What the UK’s decision to withdraw from the EU means for artists and orchestras

Mark Pemberton, director of the Association of British Orchestras for almost a decade, writes for IAM on what the UK’s decision to withdraw from the EU means for artists and orchestras

Our grounds for supporting the Remain campaign were that the ABO has close insight into the workings of the EU through its membership of Pearle (Live Performance Europe), the federation of performing arts associations across Europe.

This gives us access to the *Social dialogue process, bringing together the associations and the unions and enabling us to monitor and influence the development of regulations and champion a better deal for the performing arts at a European level.

Social dialogue is only accessible to members of the EU.

_DSC5618Our colleagues in Norway have told us of their frustration at being excluded from influence over the content of regulations, which they are obliged to implement to gain access to the single market. [*The European social dialogue refers to discussions, consultations, negotiations and joint actions involving organisations representing employers and workers, read more here.]

One of the big myths about the EU is that unelected bureaucrats impose red tape on British companies, overriding our sovereign parliament.

This is to misunderstand how the EU works. Regulations are proposed by the European Commission (just as our civil service drafts legislation).

This is then put to the European Parliament where our elected representatives scrutinise, amend and approve the legislative framework. It then goes to the Council of Ministers – the ministers of each sovereign parliament in the particular legislative area – for final approval. Only then does it become a directive for implementation in national law.

And what is overlooked is how many of the regulations generated by this process are to do with enshrining the rights of workers and consumers. Here are some examples from our sector:

  • National governments are particularly keen to sell off radio spectrum to the highest bidder, such as mobile phone companies. The EU is working to protect users of wireless microphones to enable live events to take place on stable frequencies on a pan-European basis. It is very difficult for the creative industries sector, predominantly made up, as it is of SMEs, to lobby national governments as effectively as the big mobile phone companies, and we value the muscle that the EU brings.

The European Parliament has approved the new Passenger Rights Directive, which contains a provision for the carrying of musical instruments on planes that would bring European regulations into line with those of the USA.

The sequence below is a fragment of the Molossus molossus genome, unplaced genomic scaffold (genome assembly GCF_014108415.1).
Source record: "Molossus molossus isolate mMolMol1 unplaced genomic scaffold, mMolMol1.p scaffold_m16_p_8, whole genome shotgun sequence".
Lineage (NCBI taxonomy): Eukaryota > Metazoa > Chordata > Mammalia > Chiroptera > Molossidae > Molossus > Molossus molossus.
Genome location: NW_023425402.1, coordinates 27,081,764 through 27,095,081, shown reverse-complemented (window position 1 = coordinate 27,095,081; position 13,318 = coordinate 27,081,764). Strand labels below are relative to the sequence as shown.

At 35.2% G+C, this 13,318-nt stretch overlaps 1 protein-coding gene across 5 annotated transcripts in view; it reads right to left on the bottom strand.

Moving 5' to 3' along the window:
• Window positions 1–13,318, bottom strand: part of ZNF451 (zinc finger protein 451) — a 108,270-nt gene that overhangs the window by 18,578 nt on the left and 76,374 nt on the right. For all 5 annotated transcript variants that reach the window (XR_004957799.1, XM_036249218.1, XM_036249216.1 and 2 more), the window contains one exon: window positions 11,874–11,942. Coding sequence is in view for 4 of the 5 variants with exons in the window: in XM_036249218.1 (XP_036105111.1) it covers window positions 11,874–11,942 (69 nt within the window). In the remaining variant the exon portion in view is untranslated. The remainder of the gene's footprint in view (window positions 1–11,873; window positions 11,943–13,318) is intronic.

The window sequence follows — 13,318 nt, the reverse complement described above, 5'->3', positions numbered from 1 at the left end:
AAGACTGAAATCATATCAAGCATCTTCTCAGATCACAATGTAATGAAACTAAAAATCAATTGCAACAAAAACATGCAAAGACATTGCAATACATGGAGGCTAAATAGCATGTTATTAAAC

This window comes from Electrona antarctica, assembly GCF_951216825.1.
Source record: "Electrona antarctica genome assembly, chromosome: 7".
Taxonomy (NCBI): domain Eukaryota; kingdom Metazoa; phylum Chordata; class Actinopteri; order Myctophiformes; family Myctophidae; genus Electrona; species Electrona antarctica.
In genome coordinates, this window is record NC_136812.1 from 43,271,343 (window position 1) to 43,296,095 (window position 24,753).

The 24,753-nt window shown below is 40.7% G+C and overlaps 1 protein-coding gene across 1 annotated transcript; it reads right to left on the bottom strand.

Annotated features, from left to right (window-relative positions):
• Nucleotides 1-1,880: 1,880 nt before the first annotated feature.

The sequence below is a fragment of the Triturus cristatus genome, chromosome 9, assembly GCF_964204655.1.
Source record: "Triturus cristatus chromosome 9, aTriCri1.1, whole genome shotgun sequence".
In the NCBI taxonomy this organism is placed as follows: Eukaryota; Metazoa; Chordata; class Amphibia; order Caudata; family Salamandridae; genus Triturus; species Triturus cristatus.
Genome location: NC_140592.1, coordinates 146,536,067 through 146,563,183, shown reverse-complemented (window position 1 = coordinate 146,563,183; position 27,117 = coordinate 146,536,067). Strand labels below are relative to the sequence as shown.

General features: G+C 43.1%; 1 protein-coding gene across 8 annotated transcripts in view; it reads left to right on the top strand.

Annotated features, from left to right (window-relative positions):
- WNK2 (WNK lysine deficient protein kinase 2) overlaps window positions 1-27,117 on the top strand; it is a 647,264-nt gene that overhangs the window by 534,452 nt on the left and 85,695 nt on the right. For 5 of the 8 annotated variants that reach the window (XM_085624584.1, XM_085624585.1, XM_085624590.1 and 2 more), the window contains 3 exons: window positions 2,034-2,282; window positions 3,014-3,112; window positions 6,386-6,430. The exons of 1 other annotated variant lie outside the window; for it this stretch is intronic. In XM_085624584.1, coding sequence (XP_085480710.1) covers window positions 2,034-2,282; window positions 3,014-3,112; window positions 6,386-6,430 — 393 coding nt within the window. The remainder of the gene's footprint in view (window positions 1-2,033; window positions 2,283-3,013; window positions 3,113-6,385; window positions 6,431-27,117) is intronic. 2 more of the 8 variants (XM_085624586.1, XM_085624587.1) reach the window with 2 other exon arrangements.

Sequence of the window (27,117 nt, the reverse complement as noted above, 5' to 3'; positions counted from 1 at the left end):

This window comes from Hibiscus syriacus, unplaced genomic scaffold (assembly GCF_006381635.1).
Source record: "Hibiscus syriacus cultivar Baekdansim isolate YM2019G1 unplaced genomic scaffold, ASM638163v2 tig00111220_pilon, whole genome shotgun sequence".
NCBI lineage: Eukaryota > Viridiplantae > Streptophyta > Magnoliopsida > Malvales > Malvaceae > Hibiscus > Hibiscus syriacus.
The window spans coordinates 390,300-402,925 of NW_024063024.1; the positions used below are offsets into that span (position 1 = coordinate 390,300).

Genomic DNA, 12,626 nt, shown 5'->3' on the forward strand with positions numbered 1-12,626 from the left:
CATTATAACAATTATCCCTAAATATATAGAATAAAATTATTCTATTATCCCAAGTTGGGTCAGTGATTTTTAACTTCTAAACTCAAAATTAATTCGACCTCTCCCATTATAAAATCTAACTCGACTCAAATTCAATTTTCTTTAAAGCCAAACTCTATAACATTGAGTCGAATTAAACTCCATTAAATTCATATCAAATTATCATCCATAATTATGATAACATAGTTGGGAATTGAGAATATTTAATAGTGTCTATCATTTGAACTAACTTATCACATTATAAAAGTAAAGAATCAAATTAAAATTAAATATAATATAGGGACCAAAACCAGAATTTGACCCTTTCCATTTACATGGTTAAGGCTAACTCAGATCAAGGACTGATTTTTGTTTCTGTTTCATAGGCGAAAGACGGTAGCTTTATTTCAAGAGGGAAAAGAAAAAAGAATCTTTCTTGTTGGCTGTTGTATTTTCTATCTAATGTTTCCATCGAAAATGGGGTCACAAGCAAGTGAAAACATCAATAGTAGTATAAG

This provision is being blocked by the UK and German governments at the level of the Council of Ministers, on the grounds that this is unnecessary interference in the market.

In other words, national governments still have the final say, and in this case are overriding the will of the European Parliament.

The major piece of EU legislation that affects our sector are the Noise at Work Regulations. However, through the Social dialogue process we were able to get an extension for the entertainment sector, and it is in all our interests that the orchestral workforce is subject to a common set of thresholds that aim to minimise the risk of noise damage.

The biggest area of red tape that impedes our members’ businesses, and is a barrier to the freedom of movement, are withholding taxes.

Article 17 of the OECD Model Tax Convention requires that Artists and Sportspersons be subject to withholding tax, unlike other types of workers working temporarily in another country.

This makes no distinction between Madonna or Beyoncé, and an orchestral musician receiving a modest concert fee. But this has nothing to do with the EU.

Tax treaties remain a matter for sovereign governments. If anything, we would like to see greater harmonisation at European level, and a fairer deal in the tax treatment of artists and musicians.

Orchestral music transcends borders, and British orchestras benefit from the free movement of musicians to enable us to attract the finest talent. This is particularly vital at a time of reduced public investment, when we need every tool at our disposal to remain competitive in a global market.

The extension of the points-based system to migrant workers from the EU will tie our sector up in ‘red tape’ imposed by the UK government on the recruitment of orchestral musicians and engagement of conductors and soloists from the European market. It poses a very real danger of making us an unattractive place to work, lower the quality of the workforce, and potentially make orchestras, opera and ballet companies in the UK financially unsustainable.